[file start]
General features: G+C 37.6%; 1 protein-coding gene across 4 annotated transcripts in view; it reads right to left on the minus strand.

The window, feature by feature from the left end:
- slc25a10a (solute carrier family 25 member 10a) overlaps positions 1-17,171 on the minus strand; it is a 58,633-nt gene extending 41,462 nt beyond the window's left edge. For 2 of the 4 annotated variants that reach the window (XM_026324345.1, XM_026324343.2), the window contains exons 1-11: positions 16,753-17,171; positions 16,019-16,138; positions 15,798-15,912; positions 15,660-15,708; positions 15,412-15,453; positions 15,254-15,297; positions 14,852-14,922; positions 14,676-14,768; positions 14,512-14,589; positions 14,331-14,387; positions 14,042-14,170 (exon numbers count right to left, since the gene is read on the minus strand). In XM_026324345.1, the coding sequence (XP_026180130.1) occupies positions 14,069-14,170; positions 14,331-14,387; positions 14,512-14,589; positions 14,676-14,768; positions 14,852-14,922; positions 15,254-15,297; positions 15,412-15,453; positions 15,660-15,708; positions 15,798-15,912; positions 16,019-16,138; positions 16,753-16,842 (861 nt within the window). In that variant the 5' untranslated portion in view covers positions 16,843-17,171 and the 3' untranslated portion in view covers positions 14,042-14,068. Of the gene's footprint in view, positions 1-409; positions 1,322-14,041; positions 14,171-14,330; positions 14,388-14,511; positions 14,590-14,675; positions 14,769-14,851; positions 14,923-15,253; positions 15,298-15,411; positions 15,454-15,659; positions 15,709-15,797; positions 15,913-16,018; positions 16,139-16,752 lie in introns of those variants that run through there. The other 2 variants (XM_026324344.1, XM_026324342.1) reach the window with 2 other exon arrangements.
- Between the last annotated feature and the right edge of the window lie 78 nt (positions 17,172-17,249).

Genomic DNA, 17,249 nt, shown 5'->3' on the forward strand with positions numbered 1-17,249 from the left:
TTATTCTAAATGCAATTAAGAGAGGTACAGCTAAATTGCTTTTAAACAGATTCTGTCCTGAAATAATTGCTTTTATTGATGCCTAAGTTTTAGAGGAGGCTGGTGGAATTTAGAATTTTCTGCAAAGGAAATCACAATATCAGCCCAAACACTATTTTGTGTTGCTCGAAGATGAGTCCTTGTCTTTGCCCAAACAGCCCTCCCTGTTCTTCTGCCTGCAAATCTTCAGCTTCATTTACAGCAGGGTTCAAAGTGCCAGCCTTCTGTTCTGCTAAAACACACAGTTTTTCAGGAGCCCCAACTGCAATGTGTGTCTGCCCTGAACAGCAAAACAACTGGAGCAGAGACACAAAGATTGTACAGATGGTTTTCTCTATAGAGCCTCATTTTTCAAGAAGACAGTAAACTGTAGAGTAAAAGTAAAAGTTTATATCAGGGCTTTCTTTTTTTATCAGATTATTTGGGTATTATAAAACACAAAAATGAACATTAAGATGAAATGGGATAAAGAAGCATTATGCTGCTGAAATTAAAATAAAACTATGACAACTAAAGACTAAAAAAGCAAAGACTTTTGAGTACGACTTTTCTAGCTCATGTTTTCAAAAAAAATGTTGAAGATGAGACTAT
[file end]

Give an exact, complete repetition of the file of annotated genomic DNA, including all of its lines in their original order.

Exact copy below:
General features: G+C 37.6%; 1 protein-coding gene across 4 annotated transcripts in view; it reads right to left on the minus strand.

The window, feature by feature from the left end:
- slc25a10a (solute carrier family 25 member 10a) overlaps positions 1-17,171 on the minus strand; it is a 58,633-nt gene extending 41,462 nt beyond the window's left edge. For 2 of the 4 annotated variants that reach the window (XM_026324345.1, XM_026324343.2), the window contains exons 1-11: positions 16,753-17,171; positions 16,019-16,138; positions 15,798-15,912; positions 15,660-15,708; positions 15,412-15,453; positions 15,254-15,297; positions 14,852-14,922; positions 14,676-14,768; positions 14,512-14,589; positions 14,331-14,387; positions 14,042-14,170 (exon numbers count right to left, since the gene is read on the minus strand). In XM_026324345.1, the coding sequence (XP_026180130.1) occupies positions 14,069-14,170; positions 14,331-14,387; positions 14,512-14,589; positions 14,676-14,768; positions 14,852-14,922; positions 15,254-15,297; positions 15,412-15,453; positions 15,660-15,708; positions 15,798-15,912; positions 16,019-16,138; positions 16,753-16,842 (861 nt within the window). In that variant the 5' untranslated portion in view covers positions 16,843-17,171 and the 3' untranslated portion in view covers positions 14,042-14,068. Of the gene's footprint in view, positions 1-409; positions 1,322-14,041; positions 14,171-14,330; positions 14,388-14,511; positions 14,590-14,675; positions 14,769-14,851; positions 14,923-15,253; positions 15,298-15,411; positions 15,454-15,659; positions 15,709-15,797; positions 15,913-16,018; positions 16,139-16,752 lie in introns of those variants that run through there. The other 2 variants (XM_026324344.1, XM_026324342.1) reach the window with 2 other exon arrangements.
- Between the last annotated feature and the right edge of the window lie 78 nt (positions 17,172-17,249).

Genomic DNA, 17,249 nt, shown 5'->3' on the forward strand with positions numbered 1-17,249 from the left:
TTATTCTAAATGCAATTAAGAGAGGTACAGCTAAATTGCTTTTAAACAGATTCTGTCCTGAAATAATTGCTTTTATTGATGCCTAAGTTTTAGAGGAGGCTGGTGGAATTTAGAATTTTCTGCAAAGGAAATCACAATATCAGCCCAAACACTATTTTGTGTTGCTCGAAGATGAGTCCTTGTCTTTGCCCAAACAGCCCTCCCTGTTCTTCTGCCTGCAAATCTTCAGCTTCATTTACAGCAGGGTTCAAAGTGCCAGCCTTCTGTTCTGCTAAAACACACAGTTTTTCAGGAGCCCCAACTGCAATGTGTGTCTGCCCTGAACAGCAAAACAACTGGAGCAGAGACACAAAGATTGTACAGATGGTTTTCTCTATAGAGCCTCATTTTTCAAGAAGACAGTAAACTGTAGAGTAAAAGTAAAAGTTTATATCAGGGCTTTCTTTTTTTATCAGATTATTTGGGTATTATAAAACACAAAAATGAACATTAAGATGAAATGGGATAAAGAAGCATTATGCTGCTGAAATTAAAATAAAACTATGACAACTAAAGACTAAAAAAGCAAAGACTTTTGAGTACGACTTTTCTAGCTCATGTTTTCAAAAAAAATGTTGAAGATGAGACTAT